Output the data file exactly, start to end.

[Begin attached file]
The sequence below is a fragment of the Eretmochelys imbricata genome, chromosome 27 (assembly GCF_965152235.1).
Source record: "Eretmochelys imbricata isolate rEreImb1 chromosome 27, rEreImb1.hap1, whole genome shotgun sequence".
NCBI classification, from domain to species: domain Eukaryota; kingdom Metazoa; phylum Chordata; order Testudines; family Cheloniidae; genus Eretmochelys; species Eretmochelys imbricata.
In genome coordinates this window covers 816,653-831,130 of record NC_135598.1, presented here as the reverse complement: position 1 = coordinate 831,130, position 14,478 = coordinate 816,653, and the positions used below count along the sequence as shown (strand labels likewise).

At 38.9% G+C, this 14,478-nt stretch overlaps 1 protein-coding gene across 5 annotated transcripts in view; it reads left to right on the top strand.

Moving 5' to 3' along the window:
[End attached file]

The sequence below is a fragment of the Eretmochelys imbricata genome, chromosome 27 (assembly GCF_965152235.1).
Source record: "Eretmochelys imbricata isolate rEreImb1 chromosome 27, rEreImb1.hap1, whole genome shotgun sequence".
NCBI classification, from domain to species: domain Eukaryota; kingdom Metazoa; phylum Chordata; order Testudines; family Cheloniidae; genus Eretmochelys; species Eretmochelys imbricata.
In genome coordinates this window covers 816,653-831,130 of record NC_135598.1, presented here as the reverse complement: position 1 = coordinate 831,130, position 14,478 = coordinate 816,653, and the positions used below count along the sequence as shown (strand labels likewise).

At 38.9% G+C, this 14,478-nt stretch overlaps 1 protein-coding gene across 5 annotated transcripts in view; it reads left to right on the top strand.

Moving 5' to 3' along the window: